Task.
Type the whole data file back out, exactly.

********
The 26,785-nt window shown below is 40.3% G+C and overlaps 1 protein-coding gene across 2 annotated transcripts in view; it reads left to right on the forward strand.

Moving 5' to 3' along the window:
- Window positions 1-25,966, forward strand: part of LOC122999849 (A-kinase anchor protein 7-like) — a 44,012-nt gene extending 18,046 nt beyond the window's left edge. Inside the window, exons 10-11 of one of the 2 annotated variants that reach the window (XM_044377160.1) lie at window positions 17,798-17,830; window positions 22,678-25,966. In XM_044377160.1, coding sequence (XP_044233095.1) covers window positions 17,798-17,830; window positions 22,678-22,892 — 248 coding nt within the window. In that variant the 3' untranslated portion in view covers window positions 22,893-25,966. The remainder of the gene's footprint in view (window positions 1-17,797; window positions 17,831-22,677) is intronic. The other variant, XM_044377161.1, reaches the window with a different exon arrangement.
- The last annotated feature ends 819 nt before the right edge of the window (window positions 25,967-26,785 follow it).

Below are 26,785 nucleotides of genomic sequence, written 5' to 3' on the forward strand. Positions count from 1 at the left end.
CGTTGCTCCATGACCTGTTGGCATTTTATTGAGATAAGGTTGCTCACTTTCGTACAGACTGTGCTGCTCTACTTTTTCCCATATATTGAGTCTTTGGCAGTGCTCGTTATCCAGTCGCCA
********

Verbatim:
The 26,785-nt window shown below is 40.3% G+C and overlaps 1 protein-coding gene across 2 annotated transcripts in view; it reads left to right on the forward strand.

Moving 5' to 3' along the window:
- Window positions 1-25,966, forward strand: part of LOC122999849 (A-kinase anchor protein 7-like) — a 44,012-nt gene extending 18,046 nt beyond the window's left edge. Inside the window, exons 10-11 of one of the 2 annotated variants that reach the window (XM_044377160.1) lie at window positions 17,798-17,830; window positions 22,678-25,966. In XM_044377160.1, coding sequence (XP_044233095.1) covers window positions 17,798-17,830; window positions 22,678-22,892 — 248 coding nt within the window. In that variant the 3' untranslated portion in view covers window positions 22,893-25,966. The remainder of the gene's footprint in view (window positions 1-17,797; window positions 17,831-22,677) is intronic. The other variant, XM_044377161.1, reaches the window with a different exon arrangement.
- The last annotated feature ends 819 nt before the right edge of the window (window positions 25,967-26,785 follow it).

Below are 26,785 nucleotides of genomic sequence, written 5' to 3' on the forward strand. Positions count from 1 at the left end.
CGTTGCTCCATGACCTGTTGGCATTTTATTGAGATAAGGTTGCTCACTTTCGTACAGACTGTGCTGCTCTACTTTTTCCCATATATTGAGTCTTTGGCAGTGCTCGTTATCCAGTCGCCA